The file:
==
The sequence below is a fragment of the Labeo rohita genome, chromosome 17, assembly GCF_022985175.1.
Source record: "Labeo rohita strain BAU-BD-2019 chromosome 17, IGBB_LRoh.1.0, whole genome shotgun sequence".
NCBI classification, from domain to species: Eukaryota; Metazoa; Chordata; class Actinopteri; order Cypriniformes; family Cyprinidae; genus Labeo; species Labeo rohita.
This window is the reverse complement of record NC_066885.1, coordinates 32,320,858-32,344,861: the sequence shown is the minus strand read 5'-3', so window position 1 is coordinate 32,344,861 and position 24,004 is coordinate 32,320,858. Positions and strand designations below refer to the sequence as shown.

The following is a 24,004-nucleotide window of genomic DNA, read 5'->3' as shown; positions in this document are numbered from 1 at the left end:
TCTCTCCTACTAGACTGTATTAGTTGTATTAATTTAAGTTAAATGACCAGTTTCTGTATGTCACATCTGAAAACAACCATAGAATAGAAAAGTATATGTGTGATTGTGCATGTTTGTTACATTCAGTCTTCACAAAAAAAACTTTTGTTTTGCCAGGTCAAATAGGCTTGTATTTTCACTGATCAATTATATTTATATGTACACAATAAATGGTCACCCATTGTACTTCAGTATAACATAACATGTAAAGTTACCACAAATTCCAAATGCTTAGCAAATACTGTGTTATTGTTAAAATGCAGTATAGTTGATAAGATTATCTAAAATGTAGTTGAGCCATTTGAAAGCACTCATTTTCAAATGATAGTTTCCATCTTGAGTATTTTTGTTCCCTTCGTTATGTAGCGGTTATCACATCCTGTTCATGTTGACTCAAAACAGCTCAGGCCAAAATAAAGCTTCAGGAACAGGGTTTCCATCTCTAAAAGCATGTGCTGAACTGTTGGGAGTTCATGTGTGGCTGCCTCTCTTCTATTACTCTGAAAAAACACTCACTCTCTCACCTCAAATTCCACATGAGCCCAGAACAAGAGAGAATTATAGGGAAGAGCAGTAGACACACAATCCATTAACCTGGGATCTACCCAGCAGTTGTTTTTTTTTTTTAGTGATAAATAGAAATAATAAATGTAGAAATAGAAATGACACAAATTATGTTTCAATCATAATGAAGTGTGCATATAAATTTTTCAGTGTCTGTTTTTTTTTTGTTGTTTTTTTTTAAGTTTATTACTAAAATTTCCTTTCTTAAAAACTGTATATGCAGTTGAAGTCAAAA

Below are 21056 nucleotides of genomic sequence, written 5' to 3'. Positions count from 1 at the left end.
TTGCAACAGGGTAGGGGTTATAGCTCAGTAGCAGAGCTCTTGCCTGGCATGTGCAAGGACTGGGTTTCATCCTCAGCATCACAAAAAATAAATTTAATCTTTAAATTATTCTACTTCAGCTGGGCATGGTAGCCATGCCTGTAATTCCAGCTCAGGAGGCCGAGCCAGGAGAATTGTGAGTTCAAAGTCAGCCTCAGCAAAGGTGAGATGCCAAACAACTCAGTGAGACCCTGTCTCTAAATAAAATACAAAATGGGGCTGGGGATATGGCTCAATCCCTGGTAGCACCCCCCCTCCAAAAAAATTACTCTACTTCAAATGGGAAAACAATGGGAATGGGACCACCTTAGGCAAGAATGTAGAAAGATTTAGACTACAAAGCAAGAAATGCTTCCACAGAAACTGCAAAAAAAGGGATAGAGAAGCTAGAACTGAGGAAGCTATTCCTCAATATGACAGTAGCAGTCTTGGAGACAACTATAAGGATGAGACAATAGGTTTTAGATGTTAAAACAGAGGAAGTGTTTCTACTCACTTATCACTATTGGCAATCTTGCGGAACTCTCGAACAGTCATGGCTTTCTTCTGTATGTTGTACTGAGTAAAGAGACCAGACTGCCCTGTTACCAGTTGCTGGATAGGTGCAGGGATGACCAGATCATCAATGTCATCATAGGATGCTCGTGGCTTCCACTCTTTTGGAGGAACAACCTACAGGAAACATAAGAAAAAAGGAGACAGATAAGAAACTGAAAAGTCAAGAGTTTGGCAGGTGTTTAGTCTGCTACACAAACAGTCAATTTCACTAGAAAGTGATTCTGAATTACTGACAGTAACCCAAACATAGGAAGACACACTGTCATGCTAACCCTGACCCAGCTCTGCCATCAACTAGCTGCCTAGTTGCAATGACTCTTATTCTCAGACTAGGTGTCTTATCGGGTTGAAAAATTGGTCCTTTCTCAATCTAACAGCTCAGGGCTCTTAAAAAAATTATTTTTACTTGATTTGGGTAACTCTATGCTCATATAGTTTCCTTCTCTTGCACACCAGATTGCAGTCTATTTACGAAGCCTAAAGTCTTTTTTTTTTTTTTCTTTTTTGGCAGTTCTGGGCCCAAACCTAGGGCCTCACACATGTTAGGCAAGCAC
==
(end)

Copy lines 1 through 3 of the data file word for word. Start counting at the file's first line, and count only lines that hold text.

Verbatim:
The sequence below is a fragment of the Labeo rohita genome, chromosome 17, assembly GCF_022985175.1.
Source record: "Labeo rohita strain BAU-BD-2019 chromosome 17, IGBB_LRoh.1.0, whole genome shotgun sequence".
NCBI classification, from domain to species: Eukaryota; Metazoa; Chordata; class Actinopteri; order Cypriniformes; family Cyprinidae; genus Labeo; species Labeo rohita.